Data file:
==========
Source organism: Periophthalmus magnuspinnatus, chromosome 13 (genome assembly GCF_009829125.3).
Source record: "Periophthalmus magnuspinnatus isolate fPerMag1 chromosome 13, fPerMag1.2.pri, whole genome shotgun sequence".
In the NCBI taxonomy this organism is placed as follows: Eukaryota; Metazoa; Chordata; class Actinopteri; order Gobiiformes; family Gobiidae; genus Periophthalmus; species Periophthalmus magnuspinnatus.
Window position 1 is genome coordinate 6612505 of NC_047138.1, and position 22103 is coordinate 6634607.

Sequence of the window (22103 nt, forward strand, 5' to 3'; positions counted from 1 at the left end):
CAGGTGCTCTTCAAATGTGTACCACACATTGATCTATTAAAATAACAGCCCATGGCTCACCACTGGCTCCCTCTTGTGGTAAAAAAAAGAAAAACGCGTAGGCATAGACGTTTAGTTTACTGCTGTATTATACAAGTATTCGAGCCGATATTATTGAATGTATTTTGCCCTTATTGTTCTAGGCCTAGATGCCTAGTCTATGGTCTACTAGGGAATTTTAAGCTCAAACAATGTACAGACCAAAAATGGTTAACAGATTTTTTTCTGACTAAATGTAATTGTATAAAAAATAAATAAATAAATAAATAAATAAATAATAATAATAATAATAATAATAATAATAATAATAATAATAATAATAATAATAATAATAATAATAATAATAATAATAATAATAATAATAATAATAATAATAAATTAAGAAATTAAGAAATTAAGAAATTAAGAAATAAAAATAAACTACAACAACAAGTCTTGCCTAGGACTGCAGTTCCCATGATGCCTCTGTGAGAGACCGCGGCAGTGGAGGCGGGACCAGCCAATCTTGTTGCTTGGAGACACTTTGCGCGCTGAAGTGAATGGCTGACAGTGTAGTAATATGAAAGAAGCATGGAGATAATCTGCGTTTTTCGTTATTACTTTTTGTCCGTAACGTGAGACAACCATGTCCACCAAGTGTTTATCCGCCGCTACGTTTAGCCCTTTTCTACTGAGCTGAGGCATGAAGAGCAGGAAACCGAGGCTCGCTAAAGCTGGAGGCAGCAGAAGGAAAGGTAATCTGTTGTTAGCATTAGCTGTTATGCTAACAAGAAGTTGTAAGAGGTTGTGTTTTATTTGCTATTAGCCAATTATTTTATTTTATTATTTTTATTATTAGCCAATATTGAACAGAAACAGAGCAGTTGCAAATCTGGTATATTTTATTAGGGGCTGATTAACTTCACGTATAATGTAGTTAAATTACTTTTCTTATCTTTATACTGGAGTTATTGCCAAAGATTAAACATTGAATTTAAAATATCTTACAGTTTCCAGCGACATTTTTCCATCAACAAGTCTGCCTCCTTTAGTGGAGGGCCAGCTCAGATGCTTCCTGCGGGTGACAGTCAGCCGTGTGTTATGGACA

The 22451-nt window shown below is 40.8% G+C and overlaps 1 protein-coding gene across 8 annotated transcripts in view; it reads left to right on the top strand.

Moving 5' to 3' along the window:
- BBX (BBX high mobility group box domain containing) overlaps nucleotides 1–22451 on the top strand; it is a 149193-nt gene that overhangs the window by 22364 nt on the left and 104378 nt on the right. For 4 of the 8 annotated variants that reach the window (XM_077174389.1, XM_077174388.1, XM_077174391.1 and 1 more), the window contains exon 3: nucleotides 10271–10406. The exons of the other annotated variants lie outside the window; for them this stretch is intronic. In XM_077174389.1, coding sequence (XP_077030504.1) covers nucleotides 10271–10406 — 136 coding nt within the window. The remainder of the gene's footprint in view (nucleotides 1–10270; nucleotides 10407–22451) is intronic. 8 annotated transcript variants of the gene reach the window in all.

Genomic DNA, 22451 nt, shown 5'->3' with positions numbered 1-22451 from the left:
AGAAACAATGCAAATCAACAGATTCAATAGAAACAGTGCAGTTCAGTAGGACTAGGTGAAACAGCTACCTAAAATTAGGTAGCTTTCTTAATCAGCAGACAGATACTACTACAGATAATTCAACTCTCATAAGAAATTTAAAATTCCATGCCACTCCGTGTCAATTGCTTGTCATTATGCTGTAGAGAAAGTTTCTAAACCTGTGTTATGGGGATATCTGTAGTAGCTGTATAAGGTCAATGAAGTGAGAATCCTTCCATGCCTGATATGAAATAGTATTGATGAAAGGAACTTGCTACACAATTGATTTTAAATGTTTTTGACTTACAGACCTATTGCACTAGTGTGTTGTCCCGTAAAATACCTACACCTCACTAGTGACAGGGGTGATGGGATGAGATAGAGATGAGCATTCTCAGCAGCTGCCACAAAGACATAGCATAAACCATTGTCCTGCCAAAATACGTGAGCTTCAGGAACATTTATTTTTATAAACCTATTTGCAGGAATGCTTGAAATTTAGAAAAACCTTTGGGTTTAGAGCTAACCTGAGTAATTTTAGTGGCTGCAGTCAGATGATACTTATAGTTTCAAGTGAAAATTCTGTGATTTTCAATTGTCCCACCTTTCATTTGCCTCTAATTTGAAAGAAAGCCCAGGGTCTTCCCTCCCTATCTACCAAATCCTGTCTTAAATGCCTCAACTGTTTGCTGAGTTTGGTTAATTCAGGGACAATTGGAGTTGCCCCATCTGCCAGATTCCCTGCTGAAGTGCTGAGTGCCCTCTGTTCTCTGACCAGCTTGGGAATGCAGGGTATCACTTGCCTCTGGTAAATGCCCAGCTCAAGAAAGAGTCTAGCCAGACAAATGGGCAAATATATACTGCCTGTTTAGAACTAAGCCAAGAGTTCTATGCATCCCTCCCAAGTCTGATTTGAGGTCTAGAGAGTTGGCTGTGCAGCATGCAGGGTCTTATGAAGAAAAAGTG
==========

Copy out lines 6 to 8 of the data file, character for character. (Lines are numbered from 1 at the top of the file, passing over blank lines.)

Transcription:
CAGGTGCTCTTCAAATGTGTACCACACATTGATCTATTAAAATAACAGCCCATGGCTCACCACTGGCTCCCTCTTGTGGTAAAAAAAAGAAAAACGCGTAGGCATAGACGTTTAGTTTACTGCTGTATTATACAAGTATTCGAGCCGATATTATTGAATGTATTTTGCCCTTATTGTTCTAGGCCTAGATGCCTAGTCTATGGTCTACTAGGGAATTTTAAGCTCAAACAATGTACAGACCAAAAATGGTTAACAGATTTTTTTCTGACTAAATGTAATTGTATAAAAAATAAATAAATAAATAAATAAATAAATAATAATAATAATAATAATAATAATAATAATAATAATAATAATAATAATAATAATAATAATAATAATAATAATAATAATAATAATAATAATAATAATAATAAATTAAGAAATTAAGAAATTAAGAAATTAAGAAATAAAAATAAACTACAACAACAAGTCTTGCCTAGGACTGCAGTTCCCATGATGCCTCTGTGAGAGACCGCGGCAGTGGAGGCGGGACCAGCCAATCTTGTTGCTTGGAGACACTTTGCGCGCTGAAGTGAATGGCTGACAGTGTAGTAATATGAAAGAAGCATGGAGATAATCTGCGTTTTTCGTTATTACTTTTTGTCCGTAACGTGAGACAACCATGTCCACCAAGTGTTTATCCGCCGCTACGTTTAGCCCTTTTCTACTGAGCTGAGGCATGAAGAGCAGGAAACCGAGGCTCGCTAAAGCTGGAGGCAGCAGAAGGAAAGGTAATCTGTTGTTAGCATTAGCTGTTATGCTAACAAGAAGTTGTAAGAGGTTGTGTTTTATTTGCTATTAGCCAATTATTTTATTTTATTATTTTTATTATTAGCCAATATTGAACAGAAACAGAGCAGTTGCAAATCTGGTATATTTTATTAGGGGCTGATTAACTTCACGTATAATGTAGTTAAATTACTTTTCTTATCTTTATACTGGAGTTATTGCCAAAGATTAAACATTGAATTTAAAATATCTTACAGTTTCCAGCGACATTTTTCCATCAACAAGTCTGCCTCCTTTAGTGGAGGGCCAGCTCAGATGCTTCCTGCGGGTGACAGTCAGCCGTGTGTTATGGACA

The 22451-nt window shown below is 40.8% G+C and overlaps 1 protein-coding gene across 8 annotated transcripts in view; it reads left to right on the top strand.

Moving 5' to 3' along the window: